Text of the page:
UBC Theses and Dissertations

UBC Theses Logo

UBC Theses and Dissertations

An analysis of three models proposed to account for choice behavior in two person non-zero sum games Thorngate, Warren Bayley 1968

Your browser doesn't seem to have a PDF viewer, please download the PDF to view this item.

Item Metadata

Download

Media
831-UBC_1968_A8 T46.pdf [ 4.9MB ]
Metadata
JSON: 831-1.0104348.json
JSON-LD: 831-1.0104348-ld.json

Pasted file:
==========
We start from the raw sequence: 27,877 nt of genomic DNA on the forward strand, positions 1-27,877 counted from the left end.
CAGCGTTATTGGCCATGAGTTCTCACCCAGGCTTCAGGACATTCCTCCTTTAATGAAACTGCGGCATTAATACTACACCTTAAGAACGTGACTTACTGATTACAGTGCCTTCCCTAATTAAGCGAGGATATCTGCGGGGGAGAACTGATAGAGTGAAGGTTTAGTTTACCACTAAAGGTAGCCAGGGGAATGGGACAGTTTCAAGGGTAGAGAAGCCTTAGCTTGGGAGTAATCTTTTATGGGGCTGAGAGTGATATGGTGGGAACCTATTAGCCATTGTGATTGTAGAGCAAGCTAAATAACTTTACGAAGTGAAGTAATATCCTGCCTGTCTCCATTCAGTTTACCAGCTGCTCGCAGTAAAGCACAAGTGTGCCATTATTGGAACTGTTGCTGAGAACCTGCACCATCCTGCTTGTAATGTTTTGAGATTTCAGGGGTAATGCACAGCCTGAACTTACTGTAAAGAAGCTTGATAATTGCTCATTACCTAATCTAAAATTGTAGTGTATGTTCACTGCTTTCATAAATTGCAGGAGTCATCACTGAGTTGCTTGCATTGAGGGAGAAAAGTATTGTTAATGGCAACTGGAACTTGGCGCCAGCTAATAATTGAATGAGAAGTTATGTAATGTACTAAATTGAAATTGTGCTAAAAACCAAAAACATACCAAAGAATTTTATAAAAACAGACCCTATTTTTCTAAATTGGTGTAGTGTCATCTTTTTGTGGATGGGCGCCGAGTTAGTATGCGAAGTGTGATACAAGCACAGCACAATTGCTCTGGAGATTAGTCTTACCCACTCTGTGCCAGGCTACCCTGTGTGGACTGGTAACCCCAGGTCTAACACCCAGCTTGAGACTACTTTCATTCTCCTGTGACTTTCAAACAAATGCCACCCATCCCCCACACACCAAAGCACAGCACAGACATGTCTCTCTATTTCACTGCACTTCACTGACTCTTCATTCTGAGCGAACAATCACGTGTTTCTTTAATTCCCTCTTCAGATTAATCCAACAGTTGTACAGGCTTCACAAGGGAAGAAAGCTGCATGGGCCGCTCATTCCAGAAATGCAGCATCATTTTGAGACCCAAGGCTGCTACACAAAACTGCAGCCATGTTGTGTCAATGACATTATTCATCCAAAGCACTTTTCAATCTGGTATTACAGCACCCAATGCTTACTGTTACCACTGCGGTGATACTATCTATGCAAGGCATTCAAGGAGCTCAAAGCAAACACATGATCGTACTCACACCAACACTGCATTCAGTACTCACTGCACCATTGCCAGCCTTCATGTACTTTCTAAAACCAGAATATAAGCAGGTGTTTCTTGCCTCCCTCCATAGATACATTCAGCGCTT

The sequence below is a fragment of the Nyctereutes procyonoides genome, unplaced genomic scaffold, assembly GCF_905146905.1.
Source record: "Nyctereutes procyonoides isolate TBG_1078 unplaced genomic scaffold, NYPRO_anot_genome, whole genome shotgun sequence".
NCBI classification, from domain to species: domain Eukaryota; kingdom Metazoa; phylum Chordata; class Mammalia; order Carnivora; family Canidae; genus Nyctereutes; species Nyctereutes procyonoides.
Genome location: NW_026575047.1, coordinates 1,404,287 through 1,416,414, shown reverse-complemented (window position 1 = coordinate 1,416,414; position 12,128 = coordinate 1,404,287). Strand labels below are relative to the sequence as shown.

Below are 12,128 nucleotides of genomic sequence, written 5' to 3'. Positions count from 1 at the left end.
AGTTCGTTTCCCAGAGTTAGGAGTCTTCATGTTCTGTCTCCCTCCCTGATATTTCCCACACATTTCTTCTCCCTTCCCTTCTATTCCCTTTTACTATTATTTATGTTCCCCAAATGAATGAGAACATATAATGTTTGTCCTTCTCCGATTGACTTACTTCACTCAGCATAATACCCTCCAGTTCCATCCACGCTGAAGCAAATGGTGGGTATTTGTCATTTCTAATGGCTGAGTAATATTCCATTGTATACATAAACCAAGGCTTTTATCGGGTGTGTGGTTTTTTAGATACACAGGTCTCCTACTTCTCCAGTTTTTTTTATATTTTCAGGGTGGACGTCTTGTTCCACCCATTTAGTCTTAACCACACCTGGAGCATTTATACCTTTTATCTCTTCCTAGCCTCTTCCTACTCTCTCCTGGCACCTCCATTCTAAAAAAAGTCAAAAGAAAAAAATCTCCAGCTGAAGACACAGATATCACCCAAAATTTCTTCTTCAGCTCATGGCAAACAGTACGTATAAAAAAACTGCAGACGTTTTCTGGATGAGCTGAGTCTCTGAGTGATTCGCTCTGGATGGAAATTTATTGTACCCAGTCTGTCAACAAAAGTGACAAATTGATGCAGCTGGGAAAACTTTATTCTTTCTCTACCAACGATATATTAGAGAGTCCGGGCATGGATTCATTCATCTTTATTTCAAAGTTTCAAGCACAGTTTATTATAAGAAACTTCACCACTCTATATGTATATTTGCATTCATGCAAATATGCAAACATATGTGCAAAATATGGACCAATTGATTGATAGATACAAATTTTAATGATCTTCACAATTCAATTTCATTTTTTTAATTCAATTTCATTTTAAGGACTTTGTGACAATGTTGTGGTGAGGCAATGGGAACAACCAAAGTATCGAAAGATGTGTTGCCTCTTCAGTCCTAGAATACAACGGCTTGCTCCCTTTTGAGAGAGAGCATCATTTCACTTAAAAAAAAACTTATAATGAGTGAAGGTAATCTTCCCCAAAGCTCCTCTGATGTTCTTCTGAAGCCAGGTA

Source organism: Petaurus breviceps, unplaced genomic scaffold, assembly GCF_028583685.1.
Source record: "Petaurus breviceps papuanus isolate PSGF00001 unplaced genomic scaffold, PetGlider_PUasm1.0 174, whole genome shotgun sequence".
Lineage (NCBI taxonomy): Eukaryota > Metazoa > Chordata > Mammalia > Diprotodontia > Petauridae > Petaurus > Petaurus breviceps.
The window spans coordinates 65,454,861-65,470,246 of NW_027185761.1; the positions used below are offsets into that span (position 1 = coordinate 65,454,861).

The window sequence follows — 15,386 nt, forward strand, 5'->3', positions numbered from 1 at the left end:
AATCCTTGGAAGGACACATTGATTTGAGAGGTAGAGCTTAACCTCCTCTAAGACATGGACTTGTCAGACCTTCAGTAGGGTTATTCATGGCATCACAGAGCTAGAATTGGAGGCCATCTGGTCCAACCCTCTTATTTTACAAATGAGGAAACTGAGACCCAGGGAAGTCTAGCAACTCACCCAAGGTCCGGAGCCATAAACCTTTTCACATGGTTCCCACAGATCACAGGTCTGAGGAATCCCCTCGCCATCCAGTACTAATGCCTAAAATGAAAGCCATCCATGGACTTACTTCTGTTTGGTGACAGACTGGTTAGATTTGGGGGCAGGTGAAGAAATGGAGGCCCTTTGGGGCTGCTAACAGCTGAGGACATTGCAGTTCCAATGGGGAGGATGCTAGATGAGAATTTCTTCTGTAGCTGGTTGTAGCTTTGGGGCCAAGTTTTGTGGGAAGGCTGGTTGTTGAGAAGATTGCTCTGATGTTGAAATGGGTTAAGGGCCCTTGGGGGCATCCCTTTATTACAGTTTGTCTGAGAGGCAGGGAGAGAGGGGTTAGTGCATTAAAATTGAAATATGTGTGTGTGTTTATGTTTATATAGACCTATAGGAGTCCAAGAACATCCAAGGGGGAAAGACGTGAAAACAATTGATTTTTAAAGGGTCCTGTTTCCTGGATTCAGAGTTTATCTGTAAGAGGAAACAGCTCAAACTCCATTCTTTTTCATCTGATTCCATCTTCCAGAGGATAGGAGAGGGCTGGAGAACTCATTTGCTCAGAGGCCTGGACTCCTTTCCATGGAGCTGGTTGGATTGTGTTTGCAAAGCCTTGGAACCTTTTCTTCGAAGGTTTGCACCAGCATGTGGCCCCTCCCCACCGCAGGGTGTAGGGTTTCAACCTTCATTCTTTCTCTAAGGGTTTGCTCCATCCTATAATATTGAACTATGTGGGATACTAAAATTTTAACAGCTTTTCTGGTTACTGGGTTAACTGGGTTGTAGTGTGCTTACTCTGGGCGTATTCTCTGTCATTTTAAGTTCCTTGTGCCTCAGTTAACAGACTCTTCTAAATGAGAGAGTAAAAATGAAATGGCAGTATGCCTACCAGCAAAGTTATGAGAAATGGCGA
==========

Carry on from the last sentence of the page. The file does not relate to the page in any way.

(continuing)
RDF/XML (Pretty): 831-1.0104348-rdf.xml
RDF/JSON: 831-1.0104348-rdf.json
Turtle: 831-1.0104348-turtle.txt
N-Triples: 831-1.0104348-rdf-ntriples.txt
Original Record: 831-1.0104348-source.json
Full Text
831-1.0104348-fulltext.txt
Citation
831-1.0104348.ris

Full Text